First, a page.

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I want to know if and where LAPACK, BLAS, ATLAS packages are installed. I have been reading that these libraries speed up data crunching with numpy(python).

How can it find the location of these packages (if they are installed) and turn them off?

on linux you can do this

apt-cache policy liblapack3
apt-cache policy libblas3
apt-cache policy libatlas-base-dev

and for the lapack, you will get

liblapack3:
  Installed: (none)
  Candidate: 3.7.1-4ubuntu1
  Version table:
     3.7.1-4ubuntu1 500
        500 http://us.archive.ubuntu.com/ubuntu bionic/main amd64 Packages
  • 5
    The author of the OP is asking about linear algebra libraries that are included with macOS, specifically LAPACK (Linear Algebra PACKage), BLAS (Basic Linear Algebra Subprograms), and ATLAS (Automatically Tuned Linear Algebra Software). These libraries are included in the Accelerate framework, documentation can be found here: developer.apple.com/documentation/accelerate/blas – wjid Sep 6 '19 at 16:18
  • @wjid Can you edit my post? If you are not allowed to do that t I will include your comment that provides a lot of extra clarity to my question. – Valentyn Sep 6 '19 at 18:26
  • @Valentyn I provided an answer that was nearly identical to my comment. – wjid Sep 6 '19 at 21:13
3

For clarity, the original post is asking about mathematical (linear algebra) libraries (usually in FORTRAN or C) that are included with macOS Mojave, specifically LAPACK (Linear Algebra PACKage), BLAS (Basic Linear Algebra Subprograms), and ATLAS (Automatically Tuned Linear Algebra Software). These libraries are included in the Accelerate framework, documentation can be found here: Apple BLAS documentation

On my machine, these are located here: /System/Library/Frameworks/Accelerate.Framework

These libraries are also included in many FORTRAN compiler packages vis-à-vis Intel iFort and the like. They are also available here: LAPACK and BLAS and ATLAS

The OP is also curious about which libraries are linked in python and how to change them. I am amending my answer to provide context on this as it is relevant to those in the Apple community who use their machines for computational intensive tasks.

To determine which libraries numpy is linked, open up terminal and type:

python
import numpy as np
np.__config__.show()

This will yield how numpy is linked. On my machine this is:

mkl_info:
    libraries = ['mkl_rt', 'pthread']
    library_dirs = ['/Users/wjid/anaconda3/lib']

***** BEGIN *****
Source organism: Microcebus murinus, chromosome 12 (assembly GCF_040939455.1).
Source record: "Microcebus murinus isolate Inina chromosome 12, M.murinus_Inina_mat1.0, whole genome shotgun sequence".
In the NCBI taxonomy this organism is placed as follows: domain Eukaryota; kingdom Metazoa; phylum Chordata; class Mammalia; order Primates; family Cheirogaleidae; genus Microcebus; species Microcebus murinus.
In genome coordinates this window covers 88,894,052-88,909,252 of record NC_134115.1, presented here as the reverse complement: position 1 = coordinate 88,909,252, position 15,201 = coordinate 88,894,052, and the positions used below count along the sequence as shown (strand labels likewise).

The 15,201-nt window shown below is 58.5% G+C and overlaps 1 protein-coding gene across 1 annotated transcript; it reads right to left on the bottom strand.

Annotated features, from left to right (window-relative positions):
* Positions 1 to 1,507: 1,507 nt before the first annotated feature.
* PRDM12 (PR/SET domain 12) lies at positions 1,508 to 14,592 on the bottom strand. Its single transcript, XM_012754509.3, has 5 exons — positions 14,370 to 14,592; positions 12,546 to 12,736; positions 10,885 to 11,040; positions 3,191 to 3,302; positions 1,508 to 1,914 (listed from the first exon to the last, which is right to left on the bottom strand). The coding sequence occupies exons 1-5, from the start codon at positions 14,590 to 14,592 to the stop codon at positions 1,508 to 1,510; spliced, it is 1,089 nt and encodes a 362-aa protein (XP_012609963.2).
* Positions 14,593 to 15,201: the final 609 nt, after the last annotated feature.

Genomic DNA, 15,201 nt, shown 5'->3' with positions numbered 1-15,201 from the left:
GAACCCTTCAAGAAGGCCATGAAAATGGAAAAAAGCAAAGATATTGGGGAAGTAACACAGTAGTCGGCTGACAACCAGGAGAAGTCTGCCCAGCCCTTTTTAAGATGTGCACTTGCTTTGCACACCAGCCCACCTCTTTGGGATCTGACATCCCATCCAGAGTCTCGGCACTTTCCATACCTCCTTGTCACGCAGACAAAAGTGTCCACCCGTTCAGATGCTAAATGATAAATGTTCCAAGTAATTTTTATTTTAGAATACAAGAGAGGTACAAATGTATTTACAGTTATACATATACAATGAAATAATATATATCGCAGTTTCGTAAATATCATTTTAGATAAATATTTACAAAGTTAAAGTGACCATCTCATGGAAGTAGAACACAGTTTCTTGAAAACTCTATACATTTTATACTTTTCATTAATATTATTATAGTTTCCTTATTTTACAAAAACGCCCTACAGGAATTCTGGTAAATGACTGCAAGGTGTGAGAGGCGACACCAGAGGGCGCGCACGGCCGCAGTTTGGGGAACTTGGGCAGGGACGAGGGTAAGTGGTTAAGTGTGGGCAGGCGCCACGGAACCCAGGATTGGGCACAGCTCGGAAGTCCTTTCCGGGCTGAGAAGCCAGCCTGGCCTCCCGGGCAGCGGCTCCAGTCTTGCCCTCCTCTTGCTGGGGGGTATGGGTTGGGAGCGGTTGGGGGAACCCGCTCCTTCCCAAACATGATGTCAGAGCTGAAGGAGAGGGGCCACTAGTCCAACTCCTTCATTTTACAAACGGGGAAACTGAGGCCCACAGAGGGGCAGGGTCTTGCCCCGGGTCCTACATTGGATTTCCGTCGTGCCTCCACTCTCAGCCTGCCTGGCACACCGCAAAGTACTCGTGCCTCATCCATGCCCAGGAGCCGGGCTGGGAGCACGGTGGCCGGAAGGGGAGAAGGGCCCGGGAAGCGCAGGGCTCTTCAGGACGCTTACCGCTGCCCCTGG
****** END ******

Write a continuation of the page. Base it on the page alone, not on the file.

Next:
define_macros = [('SCIPY_MKL_H', None), ('HAVE_CBLAS', None)]
    include_dirs = ['/Users/wjid/anaconda3/include']
blas_mkl_info:
    libraries = ['mkl_rt', 'pthread']
    library_dirs = ['/Users/wjid/anaconda3/lib']
    define_macros = [('SCIPY_MKL_H', None), ('HAVE_CBLAS', None)]
    include_dirs = ['/Users/wjid/anaconda3/include']
blas_opt_info:
    libraries = ['mkl_rt', 'pthread']
    library_dirs = ['/Users/wjid/anaconda3/lib']
    define_macros = [('SCIPY_MKL_H', None), ('HAVE_CBLAS', None)]
    include_dirs = ['/Users/wjid/anaconda3/include']
lapack_mkl_info:
    libraries = ['mkl_rt', 'pthread']
    library_dirs = ['/Users/wjid/anaconda3/lib']
    define_macros = [('SCIPY_MKL_H', None), ('HAVE_CBLAS', None)]
    include_dirs = ['/Users/wjid/anaconda3/include']
lapack_opt_info:
    libraries = ['mkl_rt', 'pthread']
    library_dirs = ['/Users/wjid/anaconda3/lib']
    define_macros = [('SCIPY_MKL_H', None), ('HAVE_CBLAS', None)]
    include_dirs = ['/Users/wjid/anaconda3/include']

If you are concerned about computational efficiency and are using an Intel processor, you'll probably want to use the MKL libraries that ship with Anaconda or Miniconda (what I am using). If you want something else, you will likely have to build from source.

  • On my machine I have them in: /System/Library/Frameworks/Accelerate.Framework/Framework/vecLib.framework/ The other part of my question was, how do I turn it on and off. Is it even possible? – Valentyn Sep 6 '19 at 23:17
  • @Valentyn I am not sure what you mean by "turn it on or off". These are libraries, meaning that if you are going to use them in Objective C or Swift code you need to link them. I use these kinds of libraries for computational chemistry calculations, but have to define the /Path/To/Libraries when I want to link them to a binary. What are you trying to accomplish? – wjid Sep 7 '19 at 1:55
  • I have read that these libraries can be and maybe are used by numpy (python) to improve the performance of the calculations. I don't know if python numpy installation on my Mac (and linux - this will be a separate question) is linked to these libraries by default. So, I thought if I can turn them off, or disconnect numpy from them, I can check the performance of my code with and without LAPACK/BLAS/ATLAS. – Valentyn Sep 7 '19 at 17:33
  • You have read correctly, it is indeed important which library numpy is linked against. Depending on your machine and the linked library, you will see varying levels of performance. To verify which libraries are linked to your numpy execute the following in terminal: python import numpy as np np.__config__.show() – wjid Sep 7 '19 at 17:42
  • @Valentyn I updated my answer as to how to determine which libraries your Python distro. are linked to. I think the Python that ships with your mac is older and relies on the accelerate framework libraries, whereas if you use a Virtual environment software like Anaconda, they ship with different libraries. Your milage may vary, but the Intel MKL libs are probably your best bet if you're using an Intel machine. – wjid Sep 7 '19 at 18:04

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